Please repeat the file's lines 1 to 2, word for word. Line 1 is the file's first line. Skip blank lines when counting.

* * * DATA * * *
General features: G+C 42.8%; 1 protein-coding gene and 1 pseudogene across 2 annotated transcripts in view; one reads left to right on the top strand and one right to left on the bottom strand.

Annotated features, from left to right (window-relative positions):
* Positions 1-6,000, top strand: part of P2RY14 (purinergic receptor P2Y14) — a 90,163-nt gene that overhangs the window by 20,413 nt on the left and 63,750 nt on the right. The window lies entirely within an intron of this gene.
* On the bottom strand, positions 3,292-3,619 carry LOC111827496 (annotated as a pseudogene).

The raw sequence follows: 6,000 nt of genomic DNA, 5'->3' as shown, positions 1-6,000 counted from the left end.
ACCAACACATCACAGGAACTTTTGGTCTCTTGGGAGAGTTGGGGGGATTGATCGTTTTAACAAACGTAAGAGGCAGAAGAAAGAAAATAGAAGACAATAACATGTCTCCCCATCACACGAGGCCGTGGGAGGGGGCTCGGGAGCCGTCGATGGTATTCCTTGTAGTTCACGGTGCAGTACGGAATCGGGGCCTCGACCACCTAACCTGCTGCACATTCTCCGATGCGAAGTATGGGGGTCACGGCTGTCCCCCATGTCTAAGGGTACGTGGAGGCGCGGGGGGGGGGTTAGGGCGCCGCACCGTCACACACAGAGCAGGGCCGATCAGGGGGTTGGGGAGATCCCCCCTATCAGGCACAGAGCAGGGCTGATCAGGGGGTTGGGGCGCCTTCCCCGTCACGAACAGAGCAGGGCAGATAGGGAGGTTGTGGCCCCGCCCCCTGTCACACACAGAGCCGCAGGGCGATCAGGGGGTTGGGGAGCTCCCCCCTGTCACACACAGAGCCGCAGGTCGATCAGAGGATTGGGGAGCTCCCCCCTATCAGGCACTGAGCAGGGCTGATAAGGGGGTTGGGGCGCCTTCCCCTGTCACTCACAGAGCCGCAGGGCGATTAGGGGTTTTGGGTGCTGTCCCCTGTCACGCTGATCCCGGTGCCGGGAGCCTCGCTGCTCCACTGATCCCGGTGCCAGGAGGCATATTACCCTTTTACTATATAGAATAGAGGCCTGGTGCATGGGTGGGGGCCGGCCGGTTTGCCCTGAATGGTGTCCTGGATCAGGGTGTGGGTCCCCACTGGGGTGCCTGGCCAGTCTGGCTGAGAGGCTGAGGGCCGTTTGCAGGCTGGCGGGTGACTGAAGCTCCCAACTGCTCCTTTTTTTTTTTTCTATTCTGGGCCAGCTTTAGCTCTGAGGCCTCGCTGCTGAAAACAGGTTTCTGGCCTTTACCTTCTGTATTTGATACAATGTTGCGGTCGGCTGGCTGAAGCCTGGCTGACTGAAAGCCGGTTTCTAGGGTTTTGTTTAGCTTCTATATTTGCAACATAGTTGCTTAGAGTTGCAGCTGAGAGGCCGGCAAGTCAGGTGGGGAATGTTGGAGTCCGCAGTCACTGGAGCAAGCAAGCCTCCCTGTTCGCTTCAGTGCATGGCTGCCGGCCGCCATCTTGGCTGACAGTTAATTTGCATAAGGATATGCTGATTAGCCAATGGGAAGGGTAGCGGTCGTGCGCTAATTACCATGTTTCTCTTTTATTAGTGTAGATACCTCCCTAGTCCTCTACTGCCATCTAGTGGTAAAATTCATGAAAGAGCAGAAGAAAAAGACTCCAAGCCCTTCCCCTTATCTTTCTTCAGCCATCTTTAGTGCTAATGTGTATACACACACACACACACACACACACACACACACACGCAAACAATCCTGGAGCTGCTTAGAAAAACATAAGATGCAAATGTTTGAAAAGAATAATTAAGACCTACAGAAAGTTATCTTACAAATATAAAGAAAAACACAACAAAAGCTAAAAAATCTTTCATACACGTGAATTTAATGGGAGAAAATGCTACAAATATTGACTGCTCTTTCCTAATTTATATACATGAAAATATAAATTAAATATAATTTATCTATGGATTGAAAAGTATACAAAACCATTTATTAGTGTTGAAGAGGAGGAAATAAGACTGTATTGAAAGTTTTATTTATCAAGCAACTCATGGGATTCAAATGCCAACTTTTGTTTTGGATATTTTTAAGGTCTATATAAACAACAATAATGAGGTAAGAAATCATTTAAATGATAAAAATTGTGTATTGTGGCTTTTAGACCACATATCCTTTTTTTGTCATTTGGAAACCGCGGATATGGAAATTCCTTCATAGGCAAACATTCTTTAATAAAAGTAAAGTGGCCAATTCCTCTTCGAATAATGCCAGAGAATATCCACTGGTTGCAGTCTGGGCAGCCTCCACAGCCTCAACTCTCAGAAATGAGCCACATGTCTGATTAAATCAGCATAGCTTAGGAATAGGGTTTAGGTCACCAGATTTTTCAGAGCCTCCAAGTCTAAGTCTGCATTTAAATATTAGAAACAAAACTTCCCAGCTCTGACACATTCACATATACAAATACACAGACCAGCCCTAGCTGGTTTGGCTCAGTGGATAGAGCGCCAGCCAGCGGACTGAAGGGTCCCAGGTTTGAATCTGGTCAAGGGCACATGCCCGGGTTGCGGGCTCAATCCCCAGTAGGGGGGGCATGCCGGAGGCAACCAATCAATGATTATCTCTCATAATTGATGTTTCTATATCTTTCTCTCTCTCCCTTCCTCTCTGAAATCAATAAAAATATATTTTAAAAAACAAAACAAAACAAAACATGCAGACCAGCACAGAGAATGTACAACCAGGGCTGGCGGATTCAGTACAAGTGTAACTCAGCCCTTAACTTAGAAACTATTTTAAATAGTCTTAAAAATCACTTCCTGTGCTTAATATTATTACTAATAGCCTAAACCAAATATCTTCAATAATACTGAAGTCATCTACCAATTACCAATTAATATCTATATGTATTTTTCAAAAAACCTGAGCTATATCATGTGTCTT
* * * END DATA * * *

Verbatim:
General features: G+C 42.8%; 1 protein-coding gene and 1 pseudogene across 2 annotated transcripts in view; one reads left to right on the top strand and one right to left on the bottom strand.

Annotated features, from left to right (window-relative positions):